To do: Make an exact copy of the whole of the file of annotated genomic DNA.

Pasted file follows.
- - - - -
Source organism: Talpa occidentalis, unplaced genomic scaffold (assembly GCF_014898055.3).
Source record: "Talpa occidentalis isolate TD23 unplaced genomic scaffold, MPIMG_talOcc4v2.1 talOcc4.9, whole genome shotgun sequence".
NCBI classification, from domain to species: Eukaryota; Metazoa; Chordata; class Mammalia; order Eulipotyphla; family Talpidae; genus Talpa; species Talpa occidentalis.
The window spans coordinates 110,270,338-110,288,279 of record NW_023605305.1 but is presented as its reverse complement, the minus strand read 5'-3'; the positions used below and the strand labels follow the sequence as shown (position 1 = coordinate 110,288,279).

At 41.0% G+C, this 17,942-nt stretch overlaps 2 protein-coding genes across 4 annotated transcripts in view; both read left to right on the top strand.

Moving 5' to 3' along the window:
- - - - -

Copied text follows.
Source organism: Talpa occidentalis, unplaced genomic scaffold (assembly GCF_014898055.3).
Source record: "Talpa occidentalis isolate TD23 unplaced genomic scaffold, MPIMG_talOcc4v2.1 talOcc4.9, whole genome shotgun sequence".
NCBI classification, from domain to species: Eukaryota; Metazoa; Chordata; class Mammalia; order Eulipotyphla; family Talpidae; genus Talpa; species Talpa occidentalis.
The window spans coordinates 110,270,338-110,288,279 of record NW_023605305.1 but is presented as its reverse complement, the minus strand read 5'-3'; the positions used below and the strand labels follow the sequence as shown (position 1 = coordinate 110,288,279).

At 41.0% G+C, this 17,942-nt stretch overlaps 2 protein-coding genes across 4 annotated transcripts in view; both read left to right on the top strand.

Moving 5' to 3' along the window: